'Poser 7 Revealed': Attach Props To Elements

In the latest excerpt of Poser 7 Revealed, you'll learn how to attach props to elements.

All images from Poser 7 Revealed: The e frontier Official Guide by Kelly L. Murdock.

This is the next in a new series of excerpts from the Thomson Course Technology book Poser 7 Revealed: The e frontier Official Guide. In the next few months, VFXWorld readers will develop the skills needed to create, render and animate scenes and projects using the amazing tools offered by Poser 7. We will offer step-by-step tutorials for each task, followed by projects that allow readers to apply each new skill.

What You'll Do

In this lesson, you learn how to attach props to elements and point elements at a prop.

If you look through the types of props that are included in the Library, you'll find many figure accessories, such as clothing items, jewelry, watches, hats, and ties. These props won't help you much if you need to reposition them every time you change a figure's pose. Luckily, you can attach and conform these props to the figure so that when the figure is posed, the prop moves with it.

[Figures 1 & 2] Object Parent dialog box (left). Microphone prop (right) attached to the figure's hand. 

Attaching a Prop to a Figure Element

You attach a prop to a figure element by making the figure element the prop's parent with the Object, Change Parent menu command or by clicking the Set Parent button in the Properties panel. Both of these commands cause the Object Parent dialog box, shown in Figure 1, to appear.

Quicktip: Be sure to position and orient the prop before selecting an element as its parent. It is more difficult to orient it once it is attached to an element.

Once parented to a figure element, the prop will move with the element as it is posed. Figure 2 shows a figure with a microphone prop attached to its left hand element. As the hand element is posed, the prop is moved with it.

Making an Attached Prop Bend with Its ParentEnabling the Inherit Bends of Parent option in the Object Parent dialog box causes the attached prop to bend along with the parent. This is correct behavior for props that are attached to the body parts, like a shirt or a necklace, but can distort the prop incorrectly for objects that don't move with the body, like a hat or a sword.

Changing the Prop's Parent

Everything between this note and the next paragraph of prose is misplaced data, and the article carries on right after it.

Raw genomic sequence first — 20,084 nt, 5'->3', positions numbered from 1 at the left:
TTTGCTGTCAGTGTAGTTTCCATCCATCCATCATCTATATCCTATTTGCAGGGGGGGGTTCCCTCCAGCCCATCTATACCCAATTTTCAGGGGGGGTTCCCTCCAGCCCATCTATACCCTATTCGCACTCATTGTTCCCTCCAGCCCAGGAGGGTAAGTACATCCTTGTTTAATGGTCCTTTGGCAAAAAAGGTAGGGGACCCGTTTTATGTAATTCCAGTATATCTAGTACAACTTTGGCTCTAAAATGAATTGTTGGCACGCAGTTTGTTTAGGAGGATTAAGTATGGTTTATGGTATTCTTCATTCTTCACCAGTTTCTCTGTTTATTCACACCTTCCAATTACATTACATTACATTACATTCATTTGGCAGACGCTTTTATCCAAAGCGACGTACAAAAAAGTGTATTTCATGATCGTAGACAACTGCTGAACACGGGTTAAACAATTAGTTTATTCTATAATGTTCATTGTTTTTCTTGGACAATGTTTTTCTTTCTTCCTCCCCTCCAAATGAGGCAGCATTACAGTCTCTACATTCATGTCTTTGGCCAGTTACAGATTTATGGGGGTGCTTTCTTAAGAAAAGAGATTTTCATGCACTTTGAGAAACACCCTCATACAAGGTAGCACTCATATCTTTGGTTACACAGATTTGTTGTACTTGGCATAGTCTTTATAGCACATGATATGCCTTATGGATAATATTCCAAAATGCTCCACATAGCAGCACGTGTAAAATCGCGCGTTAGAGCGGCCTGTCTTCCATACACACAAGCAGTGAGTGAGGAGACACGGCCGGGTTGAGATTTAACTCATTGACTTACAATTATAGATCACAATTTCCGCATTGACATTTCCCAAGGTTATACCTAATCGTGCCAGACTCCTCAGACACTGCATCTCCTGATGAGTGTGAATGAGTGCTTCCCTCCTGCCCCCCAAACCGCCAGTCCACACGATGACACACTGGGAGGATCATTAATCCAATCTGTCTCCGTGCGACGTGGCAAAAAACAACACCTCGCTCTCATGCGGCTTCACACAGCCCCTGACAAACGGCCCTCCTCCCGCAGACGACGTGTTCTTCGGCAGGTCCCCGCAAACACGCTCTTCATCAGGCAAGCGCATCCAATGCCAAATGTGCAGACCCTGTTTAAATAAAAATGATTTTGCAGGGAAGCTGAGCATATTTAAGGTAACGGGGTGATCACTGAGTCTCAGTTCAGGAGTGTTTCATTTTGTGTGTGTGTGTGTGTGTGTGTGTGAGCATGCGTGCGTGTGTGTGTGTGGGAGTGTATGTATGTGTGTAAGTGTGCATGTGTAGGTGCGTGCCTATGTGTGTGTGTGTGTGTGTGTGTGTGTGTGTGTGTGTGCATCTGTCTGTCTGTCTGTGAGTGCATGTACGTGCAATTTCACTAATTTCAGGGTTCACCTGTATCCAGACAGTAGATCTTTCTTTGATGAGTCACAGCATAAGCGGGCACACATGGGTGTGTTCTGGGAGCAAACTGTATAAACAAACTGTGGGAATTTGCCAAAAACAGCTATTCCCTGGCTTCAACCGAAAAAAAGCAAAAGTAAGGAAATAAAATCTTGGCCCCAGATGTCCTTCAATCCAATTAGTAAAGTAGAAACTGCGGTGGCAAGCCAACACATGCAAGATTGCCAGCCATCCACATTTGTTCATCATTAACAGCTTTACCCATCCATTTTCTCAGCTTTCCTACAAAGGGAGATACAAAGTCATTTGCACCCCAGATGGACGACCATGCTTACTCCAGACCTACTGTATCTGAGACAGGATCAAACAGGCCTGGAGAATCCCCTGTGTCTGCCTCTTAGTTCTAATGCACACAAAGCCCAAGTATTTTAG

Once a prop is made a child object of another object, the assignment isn't permanent. You can change a prop's parent at any time using the Object, Change Parent menu command or the Set Parent button in the Properties palette. To remove a prop from its parent, simply make the root Universe object the new parent. Since objects can only have a single parent, the set parent is dropped and the root becomes the new parent.

Setting a Prop's Parent in the Hierarchy Editor

The Hierarchy Editor shows the parent-child relationships of all scene objects using an indented list. The Hierarchy Editor can also be used to reassign parents. To assign a new parent for a prop in the Hierarchy Editor, simply select the prop in the Hierarchy Editor and drag and drop it on the object that you want to be the new parent. Once dropped, the new child appears as a sub-object under its parent, as shown in Figure 3.

[Figures 3 & 4] Parents can be set using the Hierarchy Editor (left). Figure elements (right) can be set to point at a prop. 

Pointing an Element at a Prop

Another way to link a prop to an element is with the Object, Point At menu command. This creates a link between the two objects that only affects the object's orientation. In some situations, this is very helpful. For example, you could use this command to have a figure's eyes follow an object around the room, or you could cause a figure's head to tilt back and forth as if watching a tennis game. Figure 4 shows a figure's neck set to follow a ball about the scene, so the ball can be used to rock the figure's head back and forth.